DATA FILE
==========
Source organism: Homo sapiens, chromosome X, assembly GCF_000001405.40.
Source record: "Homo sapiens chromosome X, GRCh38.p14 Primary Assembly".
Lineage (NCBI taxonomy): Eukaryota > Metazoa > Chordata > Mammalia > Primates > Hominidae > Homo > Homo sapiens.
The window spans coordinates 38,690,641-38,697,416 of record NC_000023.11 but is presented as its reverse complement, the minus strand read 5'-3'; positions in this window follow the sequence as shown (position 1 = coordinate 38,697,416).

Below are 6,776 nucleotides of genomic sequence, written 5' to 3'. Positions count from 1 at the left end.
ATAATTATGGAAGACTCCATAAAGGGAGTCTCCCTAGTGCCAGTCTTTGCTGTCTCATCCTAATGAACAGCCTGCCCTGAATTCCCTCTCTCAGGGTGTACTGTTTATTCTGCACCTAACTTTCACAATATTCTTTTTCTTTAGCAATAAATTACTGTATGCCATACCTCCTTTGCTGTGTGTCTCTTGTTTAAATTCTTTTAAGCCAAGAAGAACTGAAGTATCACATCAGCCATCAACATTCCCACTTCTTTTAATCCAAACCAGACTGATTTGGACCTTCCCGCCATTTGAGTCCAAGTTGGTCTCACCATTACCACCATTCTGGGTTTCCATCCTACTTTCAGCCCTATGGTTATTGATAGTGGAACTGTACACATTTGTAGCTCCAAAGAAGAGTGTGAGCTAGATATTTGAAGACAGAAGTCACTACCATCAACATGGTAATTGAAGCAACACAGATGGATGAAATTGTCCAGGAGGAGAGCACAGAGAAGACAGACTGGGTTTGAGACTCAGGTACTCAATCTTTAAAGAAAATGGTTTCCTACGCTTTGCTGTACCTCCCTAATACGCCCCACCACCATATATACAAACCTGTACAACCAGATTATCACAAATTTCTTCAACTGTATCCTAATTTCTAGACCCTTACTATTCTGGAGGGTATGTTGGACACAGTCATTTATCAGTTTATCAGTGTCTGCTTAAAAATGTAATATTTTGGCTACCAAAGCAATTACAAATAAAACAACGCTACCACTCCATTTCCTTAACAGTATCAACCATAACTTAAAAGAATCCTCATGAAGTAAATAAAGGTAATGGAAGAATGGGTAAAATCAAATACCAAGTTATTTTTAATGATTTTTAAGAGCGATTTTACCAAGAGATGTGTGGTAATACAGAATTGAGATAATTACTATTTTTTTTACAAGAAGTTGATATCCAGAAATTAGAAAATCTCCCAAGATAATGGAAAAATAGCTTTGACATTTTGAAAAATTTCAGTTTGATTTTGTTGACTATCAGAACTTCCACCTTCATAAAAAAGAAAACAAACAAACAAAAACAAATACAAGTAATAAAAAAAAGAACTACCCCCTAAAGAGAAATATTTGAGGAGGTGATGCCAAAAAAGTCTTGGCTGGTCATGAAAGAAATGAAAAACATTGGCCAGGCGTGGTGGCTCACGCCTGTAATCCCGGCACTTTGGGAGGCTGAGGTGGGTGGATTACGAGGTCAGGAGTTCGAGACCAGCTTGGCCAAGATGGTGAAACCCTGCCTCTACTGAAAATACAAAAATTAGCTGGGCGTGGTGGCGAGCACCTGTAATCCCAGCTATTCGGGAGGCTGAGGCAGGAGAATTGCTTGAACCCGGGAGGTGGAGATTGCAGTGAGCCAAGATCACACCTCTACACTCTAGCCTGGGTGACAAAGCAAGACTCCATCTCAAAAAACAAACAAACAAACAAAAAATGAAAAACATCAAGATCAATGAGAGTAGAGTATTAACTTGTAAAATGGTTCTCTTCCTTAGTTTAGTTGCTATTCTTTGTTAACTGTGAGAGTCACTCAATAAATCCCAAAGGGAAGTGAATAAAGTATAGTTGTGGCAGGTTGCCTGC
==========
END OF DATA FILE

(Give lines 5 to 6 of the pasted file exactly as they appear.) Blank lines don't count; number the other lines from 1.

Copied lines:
Below are 6,776 nucleotides of genomic sequence, written 5' to 3'. Positions count from 1 at the left end.
ATAATTATGGAAGACTCCATAAAGGGAGTCTCCCTAGTGCCAGTCTTTGCTGTCTCATCCTAATGAACAGCCTGCCCTGAATTCCCTCTCTCAGGGTGTACTGTTTATTCTGCACCTAACTTTCACAATATTCTTTTTCTTTAGCAATAAATTACTGTATGCCATACCTCCTTTGCTGTGTGTCTCTTGTTTAAATTCTTTTAAGCCAAGAAGAACTGAAGTATCACATCAGCCATCAACATTCCCACTTCTTTTAATCCAAACCAGACTGATTTGGACCTTCCCGCCATTTGAGTCCAAGTTGGTCTCACCATTACCACCATTCTGGGTTTCCATCCTACTTTCAGCCCTATGGTTATTGATAGTGGAACTGTACACATTTGTAGCTCCAAAGAAGAGTGTGAGCTAGATATTTGAAGACAGAAGTCACTACCATCAACATGGTAATTGAAGCAACACAGATGGATGAAATTGTCCAGGAGGAGAGCACAGAGAAGACAGACTGGGTTTGAGACTCAGGTACTCAATCTTTAAAGAAAATGGTTTCCTACGCTTTGCTGTACCTCCCTAATACGCCCCACCACCATATATACAAACCTGTACAACCAGATTATCACAAATTTCTTCAACTGTATCCTAATTTCTAGACCCTTACTATTCTGGAGGGTATGTTGGACACAGTCATTTATCAGTTTATCAGTGTCTGCTTAAAAATGTAATATTTTGGCTACCAAAGCAATTACAAATAAAACAACGCTACCACTCCATTTCCTTAACAGTATCAACCATAACTTAAAAGAATCCTCATGAAGTAAATAAAGGTAATGGAAGAATGGGTAAAATCAAATACCAAGTTATTTTTAATGATTTTTAAGAGCGATTTTACCAAGAGATGTGTGGTAATACAGAATTGAGATAATTACTATTTTTTTTACAAGAAGTTGATATCCAGAAATTAGAAAATCTCCCAAGATAATGGAAAAATAGCTTTGACATTTTGAAAAATTTCAGTTTGATTTTGTTGACTATCAGAACTTCCACCTTCATAAAAAAGAAAACAAACAAACAAAAACAAATACAAGTAATAAAAAAAAGAACTACCCCCTAAAGAGAAATATTTGAGGAGGTGATGCCAAAAAAGTCTTGGCTGGTCATGAAAGAAATGAAAAACATTGGCCAGGCGTGGTGGCTCACGCCTGTAATCCCGGCACTTTGGGAGGCTGAGGTGGGTGGATTACGAGGTCAGGAGTTCGAGACCAGCTTGGCCAAGATGGTGAAACCCTGCCTCTACTGAAAATACAAAAATTAGCTGGGCGTGGTGGCGAGCACCTGTAATCCCAGCTATTCGGGAGGCTGAGGCAGGAGAATTGCTTGAACCCGGGAGGTGGAGATTGCAGTGAGCCAAGATCACACCTCTACACTCTAGCCTGGGTGACAAAGCAAGACTCCATCTCAAAAAACAAACAAACAAACAAAAAATGAAAAACATCAAGATCAATGAGAGTAGAGTATTAACTTGTAAAATGGTTCTCTTCCTTAGTTTAGTTGCTATTCTTTGTTAACTGTGAGAGTCACTCAATAAATCCCAAAGGGAAGTGAATAAAGTATAGTTGTGGCAGGTTGCCTGC